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Land Registration Act 2002


Section 128: Rules, regulations and orders

200.This section includes provision that the Lord Chancellor’s powers to make subordinate legislation are to exercised by statutory instrument and lays down the Parliamentary procedure to be used.

Section 129: Crown application

201.The Act binds the Crown.

Section 130: Application to internal waters

202.At present, the land which can be registered under the Land Registration Act 1925 is, in practice, determined by reference to local government administrative areas. This means the counties of England or Wales, Greater London and the Isles of Scilly. Although the seaward limit of a county (or administrative area) is generally the low water mark, there are tidal waters which are within the body of a county, as (for example) where there is an estuary. The county boundary is at the seaward limit of that estuary as determined by the Ordnance Survey. The Act applies, by virtue of paragraph (a) of this section, to land covered by internal waters which are within the administrative area of England or Wales. This reproduces the present position.

203.Paragraph (b), however, extends the scope of the land that may be registered to land covered by internal waters which are adjacent to England or Wales and which are specified for the purpose by order made by the Lord Chancellor. This power to extend registration of title to land under adjacent internal waters would enable the Crown Estate to register submarine land not only within the body of a county, but under waters on the landward side of the baselines, fixed in accordance with Article 4 of the Convention on the Territorial Sea of 1958. These baselines are employed for the purposes of defining the territorial limits of the United Kingdom. Registration of such lands would protect them against encroachments by adverse possessors who might (for example) construct pipelines or other works within internal waters but outside the body of a county.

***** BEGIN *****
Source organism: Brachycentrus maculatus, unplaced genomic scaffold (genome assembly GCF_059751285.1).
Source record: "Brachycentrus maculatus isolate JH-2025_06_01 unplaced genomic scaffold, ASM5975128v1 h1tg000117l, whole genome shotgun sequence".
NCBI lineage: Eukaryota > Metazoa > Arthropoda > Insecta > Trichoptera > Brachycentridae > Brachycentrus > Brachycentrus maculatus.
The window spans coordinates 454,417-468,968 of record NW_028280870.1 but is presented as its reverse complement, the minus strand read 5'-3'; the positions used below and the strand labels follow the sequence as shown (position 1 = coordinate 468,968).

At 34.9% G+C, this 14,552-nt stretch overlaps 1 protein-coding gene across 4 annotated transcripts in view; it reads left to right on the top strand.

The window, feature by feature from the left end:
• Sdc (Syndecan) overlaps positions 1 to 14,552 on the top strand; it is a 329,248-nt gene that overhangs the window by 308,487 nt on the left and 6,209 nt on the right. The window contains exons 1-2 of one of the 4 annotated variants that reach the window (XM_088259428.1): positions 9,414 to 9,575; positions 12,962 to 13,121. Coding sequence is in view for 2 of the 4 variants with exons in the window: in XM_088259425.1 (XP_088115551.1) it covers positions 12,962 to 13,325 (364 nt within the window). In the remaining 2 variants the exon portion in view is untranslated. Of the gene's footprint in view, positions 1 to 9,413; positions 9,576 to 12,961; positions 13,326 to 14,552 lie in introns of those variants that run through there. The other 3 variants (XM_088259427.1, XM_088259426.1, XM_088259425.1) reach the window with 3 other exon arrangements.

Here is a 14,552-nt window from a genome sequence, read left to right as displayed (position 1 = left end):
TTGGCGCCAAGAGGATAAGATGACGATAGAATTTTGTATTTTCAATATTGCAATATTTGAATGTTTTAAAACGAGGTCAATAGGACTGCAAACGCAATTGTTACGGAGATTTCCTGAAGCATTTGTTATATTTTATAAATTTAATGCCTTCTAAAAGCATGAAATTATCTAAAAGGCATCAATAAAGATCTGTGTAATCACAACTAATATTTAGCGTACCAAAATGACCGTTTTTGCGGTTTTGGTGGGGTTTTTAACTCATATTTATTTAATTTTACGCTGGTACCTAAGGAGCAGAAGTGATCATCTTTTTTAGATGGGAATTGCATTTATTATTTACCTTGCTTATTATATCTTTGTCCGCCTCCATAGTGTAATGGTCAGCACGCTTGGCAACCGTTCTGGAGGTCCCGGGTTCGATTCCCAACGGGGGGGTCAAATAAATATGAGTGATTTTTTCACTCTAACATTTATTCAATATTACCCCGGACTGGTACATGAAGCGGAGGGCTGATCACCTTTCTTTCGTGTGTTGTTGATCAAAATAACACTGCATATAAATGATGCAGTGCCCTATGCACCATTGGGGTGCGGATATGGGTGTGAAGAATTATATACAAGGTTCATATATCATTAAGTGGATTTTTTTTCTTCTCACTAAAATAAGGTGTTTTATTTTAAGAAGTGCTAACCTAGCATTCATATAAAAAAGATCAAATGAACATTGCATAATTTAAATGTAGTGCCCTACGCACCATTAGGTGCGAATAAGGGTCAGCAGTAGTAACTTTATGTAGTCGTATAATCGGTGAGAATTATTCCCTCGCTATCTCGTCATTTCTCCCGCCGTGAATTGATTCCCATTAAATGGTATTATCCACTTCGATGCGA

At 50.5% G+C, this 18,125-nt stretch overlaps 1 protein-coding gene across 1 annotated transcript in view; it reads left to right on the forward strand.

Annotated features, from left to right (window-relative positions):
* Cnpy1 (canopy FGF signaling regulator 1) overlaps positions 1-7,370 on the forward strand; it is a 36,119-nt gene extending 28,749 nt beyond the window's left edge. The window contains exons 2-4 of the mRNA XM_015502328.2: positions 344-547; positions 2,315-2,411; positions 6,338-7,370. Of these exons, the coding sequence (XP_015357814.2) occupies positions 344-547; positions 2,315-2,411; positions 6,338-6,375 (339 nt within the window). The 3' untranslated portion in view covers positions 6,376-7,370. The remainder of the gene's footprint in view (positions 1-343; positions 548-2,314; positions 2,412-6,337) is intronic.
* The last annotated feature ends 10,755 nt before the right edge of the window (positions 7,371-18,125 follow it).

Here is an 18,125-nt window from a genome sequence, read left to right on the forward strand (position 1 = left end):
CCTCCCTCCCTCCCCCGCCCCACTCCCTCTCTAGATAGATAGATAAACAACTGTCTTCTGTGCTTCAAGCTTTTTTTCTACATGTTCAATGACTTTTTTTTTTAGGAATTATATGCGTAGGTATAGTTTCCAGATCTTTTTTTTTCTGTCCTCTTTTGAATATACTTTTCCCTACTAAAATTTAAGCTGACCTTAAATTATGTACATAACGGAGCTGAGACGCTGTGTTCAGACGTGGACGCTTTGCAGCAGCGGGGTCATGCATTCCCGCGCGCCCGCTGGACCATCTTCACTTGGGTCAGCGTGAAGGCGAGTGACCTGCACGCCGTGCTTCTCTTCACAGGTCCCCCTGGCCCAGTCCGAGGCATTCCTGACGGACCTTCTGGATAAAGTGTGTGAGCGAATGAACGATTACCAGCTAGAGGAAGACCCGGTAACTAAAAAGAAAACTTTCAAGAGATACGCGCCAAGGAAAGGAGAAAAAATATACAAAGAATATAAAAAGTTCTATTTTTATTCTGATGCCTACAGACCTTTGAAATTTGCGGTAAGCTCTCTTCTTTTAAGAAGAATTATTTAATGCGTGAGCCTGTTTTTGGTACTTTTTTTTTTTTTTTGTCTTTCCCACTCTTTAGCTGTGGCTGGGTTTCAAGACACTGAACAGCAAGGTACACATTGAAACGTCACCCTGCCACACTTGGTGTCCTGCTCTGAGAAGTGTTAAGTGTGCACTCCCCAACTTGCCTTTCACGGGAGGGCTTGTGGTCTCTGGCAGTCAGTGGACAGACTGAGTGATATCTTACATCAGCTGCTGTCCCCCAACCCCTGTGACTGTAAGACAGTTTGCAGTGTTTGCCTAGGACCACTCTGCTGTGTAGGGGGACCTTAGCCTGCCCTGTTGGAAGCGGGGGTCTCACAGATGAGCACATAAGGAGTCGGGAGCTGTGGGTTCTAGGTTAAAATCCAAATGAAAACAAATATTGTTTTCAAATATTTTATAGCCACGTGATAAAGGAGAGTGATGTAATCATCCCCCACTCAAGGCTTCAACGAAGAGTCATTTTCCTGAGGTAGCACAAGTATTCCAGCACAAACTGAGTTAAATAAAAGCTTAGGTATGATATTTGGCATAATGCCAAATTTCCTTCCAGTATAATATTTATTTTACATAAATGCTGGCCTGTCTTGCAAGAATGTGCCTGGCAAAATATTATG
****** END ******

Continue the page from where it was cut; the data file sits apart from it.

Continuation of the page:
Section 131: “Proprietor in possession”

204.The effect of the provision is that a proprietor is treated as being in possession of land which is physically in the possession of certain other people, for example, the proprietor’s tenant or mortgagee. Land is also regarded as being in possession of the proprietor if it is in the possession of a person who is entitled to be registered as proprietor. But a squatter’s right to be registered as proprietor does not count for this purpose.

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Text created by the government department responsible for the subject matter of the Act to explain what the Act sets out to achieve and to make the Act accessible to readers who are not legally qualified. Explanatory Notes were introduced in 1999 and accompany all Public Acts except Appropriation, Consolidated Fund, Finance and Consolidation Acts.


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